“And also it is not like most people’s grief, because everyone else knows about it, everyone knows the story, everyone knows her,” he continued.

The candid interview was conducted by GQ writer Alistair Campbell, the director of communications to former British Prime Minister Tony Blair and mental health campaigner, who admitted to suffering from depression himself. The interview is featured in the July issue of British GQ ahead of the 20th anniversary of Princess Diana’s death in August 1997.

The second in line to the British throne also spoke candidly about making sure his children can have as normal an upbringing as possible.

"I want George to grow up in a real, living environment, I don’t want him growing up behind palace walls, he has to be out there,” William told GQ. “The media make it harder but I will fight for them to have a normal life."

He said his success at work rests on the “stability of the family.”

"Stability at home is so important to me. I want to bring up my children in a happy, stable, secure world and that is so important to both of us as parents,” he said.

William, Kate and Harry hope that their Heads Together campaign will generate conversations about mental health and provide a safe environment for others struggling to open up about mental illness.

"Smashing the taboo is our biggest aim. We cannot go anywhere much until that is done," William said of their work. "People can’t access services till they feel less ashamed, so we must tackle the taboo, the stigma, for goodness sake, this is the 21st century. I've been really shocked how many people live in fear and in silence because of their mental illness.”

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ABC News(MANCHESTER, England) -- Another man has been arrested in connection with the Manchester bombing on Monday, according to police, bringing the total number of men held in custody following the attack to 14.

Greater Manchester Police said that a 23-year-old man was arrested on suspicion of terrorist activity.

The police noted that 16 people have been arrested since a suspected suicide bombing killed 22 people at an Ariana Grande concert at Manchester Arena last Monday. Two of those people have been released without charge. The suspected bomber who also died in the attack is Salman Abedi.

UPDATE: Man arrested in Shoreham by Sea in connection with Manchester Arena attack pic.twitter.com/bgxH38u63W

— G M Police (@gmpolice) May 29, 2017


Britain's top counterterrorism police officer, Assistant Commissioner Mark Rowley, said in a statement Friday that police have made "significant arrests and finds" in the investigation of the attack, claiming they had gotten "hold of a large part" of an alleged network of Abedi's.

"We are focusing on understanding Abedi's life; forensically examining a number of scenes, reviewing hours of CCTV from the night itself and the hours and before, financial work, communication, digital exhibits, the accounts from hundreds of witnesses and of course enquiries internationally," Rowley said in the statement.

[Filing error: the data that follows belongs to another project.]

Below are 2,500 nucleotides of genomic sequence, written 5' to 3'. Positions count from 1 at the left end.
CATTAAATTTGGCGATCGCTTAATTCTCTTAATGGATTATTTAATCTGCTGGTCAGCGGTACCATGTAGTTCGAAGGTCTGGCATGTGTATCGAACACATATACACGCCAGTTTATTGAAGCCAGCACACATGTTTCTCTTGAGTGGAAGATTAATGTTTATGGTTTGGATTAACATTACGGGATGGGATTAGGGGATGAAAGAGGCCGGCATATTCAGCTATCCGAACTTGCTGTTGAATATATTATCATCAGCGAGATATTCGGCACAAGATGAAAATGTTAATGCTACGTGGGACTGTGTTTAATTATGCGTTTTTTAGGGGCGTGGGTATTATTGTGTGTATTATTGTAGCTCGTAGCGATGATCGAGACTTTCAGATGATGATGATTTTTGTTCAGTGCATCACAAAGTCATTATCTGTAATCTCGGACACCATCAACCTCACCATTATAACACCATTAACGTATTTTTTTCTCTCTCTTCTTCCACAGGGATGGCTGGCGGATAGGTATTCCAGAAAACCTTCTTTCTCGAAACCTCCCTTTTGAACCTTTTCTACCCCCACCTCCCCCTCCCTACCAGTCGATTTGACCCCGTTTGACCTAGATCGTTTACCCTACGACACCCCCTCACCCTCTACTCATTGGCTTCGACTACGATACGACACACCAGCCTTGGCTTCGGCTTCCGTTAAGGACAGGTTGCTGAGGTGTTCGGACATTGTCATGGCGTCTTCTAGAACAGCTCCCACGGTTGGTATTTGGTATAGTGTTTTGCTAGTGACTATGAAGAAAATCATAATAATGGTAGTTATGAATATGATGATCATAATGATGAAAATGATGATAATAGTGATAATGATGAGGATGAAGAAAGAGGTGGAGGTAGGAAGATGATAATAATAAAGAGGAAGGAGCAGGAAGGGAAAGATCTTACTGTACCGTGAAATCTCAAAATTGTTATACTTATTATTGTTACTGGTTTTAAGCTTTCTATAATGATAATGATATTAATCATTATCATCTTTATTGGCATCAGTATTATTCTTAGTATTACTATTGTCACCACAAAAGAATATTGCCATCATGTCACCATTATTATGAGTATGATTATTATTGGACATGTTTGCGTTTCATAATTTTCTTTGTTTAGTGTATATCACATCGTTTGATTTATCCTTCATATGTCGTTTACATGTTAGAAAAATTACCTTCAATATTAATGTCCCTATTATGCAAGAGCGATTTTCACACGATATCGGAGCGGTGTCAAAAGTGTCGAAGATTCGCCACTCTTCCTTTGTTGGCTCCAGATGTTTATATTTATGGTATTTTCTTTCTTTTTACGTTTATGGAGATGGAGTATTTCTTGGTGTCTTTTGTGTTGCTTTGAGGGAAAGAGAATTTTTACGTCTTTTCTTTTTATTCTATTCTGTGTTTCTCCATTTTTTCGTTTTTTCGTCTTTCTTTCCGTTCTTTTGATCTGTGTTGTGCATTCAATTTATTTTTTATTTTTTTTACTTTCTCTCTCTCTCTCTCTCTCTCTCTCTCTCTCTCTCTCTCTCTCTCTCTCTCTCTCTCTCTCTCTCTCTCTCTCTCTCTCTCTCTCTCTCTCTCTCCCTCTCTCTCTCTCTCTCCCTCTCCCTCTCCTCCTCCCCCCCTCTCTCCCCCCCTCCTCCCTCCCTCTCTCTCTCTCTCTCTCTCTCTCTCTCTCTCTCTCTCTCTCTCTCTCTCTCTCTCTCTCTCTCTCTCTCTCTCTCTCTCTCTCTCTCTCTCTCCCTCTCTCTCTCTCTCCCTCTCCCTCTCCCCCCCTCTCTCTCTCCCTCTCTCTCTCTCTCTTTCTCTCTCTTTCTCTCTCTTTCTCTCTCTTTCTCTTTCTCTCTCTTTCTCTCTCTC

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Hemera/Thinkstock(EDMONTON, Alberta) -- What began as a picturesque proposal during a hot air balloon ride in Canada ended with a crash landing caught on video.

About 10 people were on board the balloon over Edmonton when it hit a tree about 25 feet off the ground, passengers told ABC News. The balloon then got caught in another tree, settled on the ground, floated back up, went over another row of trees before finally landing in a field where it slowly tipped over.

“It happened so quick that I don’t think anyone was really terrified or scared,” Jeffrey Scott, an industrial programmer from Edmonton, told ABC News.

Stephen Martin said he had just proposed to his girlfriend, Christine Peters, when the balloon crashed.

Martin told ABC News that the couple had been trying to go on a balloon ride for months because it was Peters' childhood dream.

When they finally got up in the air, Martin got down on one knee. Peters said yes, but when they were trying to land, Martin said the pilot told them that the balloon was moving too fast.

“All of a sudden, we're still 30 or 40 feet up in the air and just the whole thing shakes and you hear like cracking of branches, and we're in a tree,” Peters told CTV.

No one was significantly injured, according to Martin and Scott.

Martin told ABC News that they were a little sore after the crash, but the biggest injury onboard the balloon was a broken fingernail.

Despite Martin's fear of heights and the hard landing, he told ABC News he would take a hot air balloon ride again.

“Looking at it now, I’m actually glad we went out because it was kind of like a crazy adventure ... plus, seeing how I proposed to her too, it makes for an awesome story,” Martin told CTV.

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iStock/Thinkstock(SYDNEY) -- An Australian fisherman survived a close encounter with a 9-foot great white shark after it leaped into his boat on Saturday.

Terry Selwood, 73, was fishing off Evans Head when the shark jumped into his boat.